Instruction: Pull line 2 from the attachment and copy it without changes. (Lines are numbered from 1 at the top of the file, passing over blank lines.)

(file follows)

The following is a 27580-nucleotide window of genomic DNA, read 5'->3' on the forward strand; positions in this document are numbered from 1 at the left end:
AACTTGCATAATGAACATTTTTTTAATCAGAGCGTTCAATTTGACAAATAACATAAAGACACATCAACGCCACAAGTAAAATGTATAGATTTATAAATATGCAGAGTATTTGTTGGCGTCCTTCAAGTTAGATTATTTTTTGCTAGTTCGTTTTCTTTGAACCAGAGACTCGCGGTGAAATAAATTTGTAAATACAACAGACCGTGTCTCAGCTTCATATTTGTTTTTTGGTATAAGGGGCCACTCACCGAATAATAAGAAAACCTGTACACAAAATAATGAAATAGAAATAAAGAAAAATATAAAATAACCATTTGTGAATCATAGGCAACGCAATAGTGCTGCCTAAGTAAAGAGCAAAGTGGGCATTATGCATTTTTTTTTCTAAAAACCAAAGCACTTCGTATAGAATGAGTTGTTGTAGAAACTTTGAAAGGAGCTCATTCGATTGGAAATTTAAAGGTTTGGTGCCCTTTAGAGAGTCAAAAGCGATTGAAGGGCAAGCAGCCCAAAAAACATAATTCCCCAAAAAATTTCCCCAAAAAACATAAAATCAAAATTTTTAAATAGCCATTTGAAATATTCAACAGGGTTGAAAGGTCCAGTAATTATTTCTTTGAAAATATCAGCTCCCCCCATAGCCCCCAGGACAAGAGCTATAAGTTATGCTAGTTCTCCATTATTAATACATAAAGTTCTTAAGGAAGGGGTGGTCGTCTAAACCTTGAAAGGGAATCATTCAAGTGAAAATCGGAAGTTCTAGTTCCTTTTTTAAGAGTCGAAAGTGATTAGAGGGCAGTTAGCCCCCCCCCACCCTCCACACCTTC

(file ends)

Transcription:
AACTTGCATAATGAACATTTTTTTAATCAGAGCGTTCAATTTGACAAATAACATAAAGACACATCAACGCCACAAGTAAAATGTATAGATTTATAAATATGCAGAGTATTTGTTGGCGTCCTTCAAGTTAGATTATTTTTTGCTAGTTCGTTTTCTTTGAACCAGAGACTCGCGGTGAAATAAATTTGTAAATACAACAGACCGTGTCTCAGCTTCATATTTGTTTTTTGGTATAAGGGGCCACTCACCGAATAATAAGAAAACCTGTACACAAAATAATGAAATAGAAATAAAGAAAAATATAAAATAACCATTTGTGAATCATAGGCAACGCAATAGTGCTGCCTAAGTAAAGAGCAAAGTGGGCATTATGCATTTTTTTTTCTAAAAACCAAAGCACTTCGTATAGAATGAGTTGTTGTAGAAACTTTGAAAGGAGCTCATTCGATTGGAAATTTAAAGGTTTGGTGCCCTTTAGAGAGTCAAAAGCGATTGAAGGGCAAGCAGCCCAAAAAACATAATTCCCCAAAAAATTTCCCCAAAAAACATAAAATCAAAATTTTTAAATAGCCATTTGAAATATTCAACAGGGTTGAAAGGTCCAGTAATTATTTCTTTGAAAATATCAGCTCCCCCCATAGCCCCCAGGACAAGAGCTATAAGTTATGCTAGTTCTCCATTATTAATACATAAAGTTCTTAAGGAAGGGGTGGTCGTCTAAACCTTGAAAGGGAATCATTCAAGTGAAAATCGGAAGTTCTAGTTCCTTTTTTAAGAGTCGAAAGTGATTAGAGGGCAGTTAGCCCCCCCCCACCCTCCACACCTTC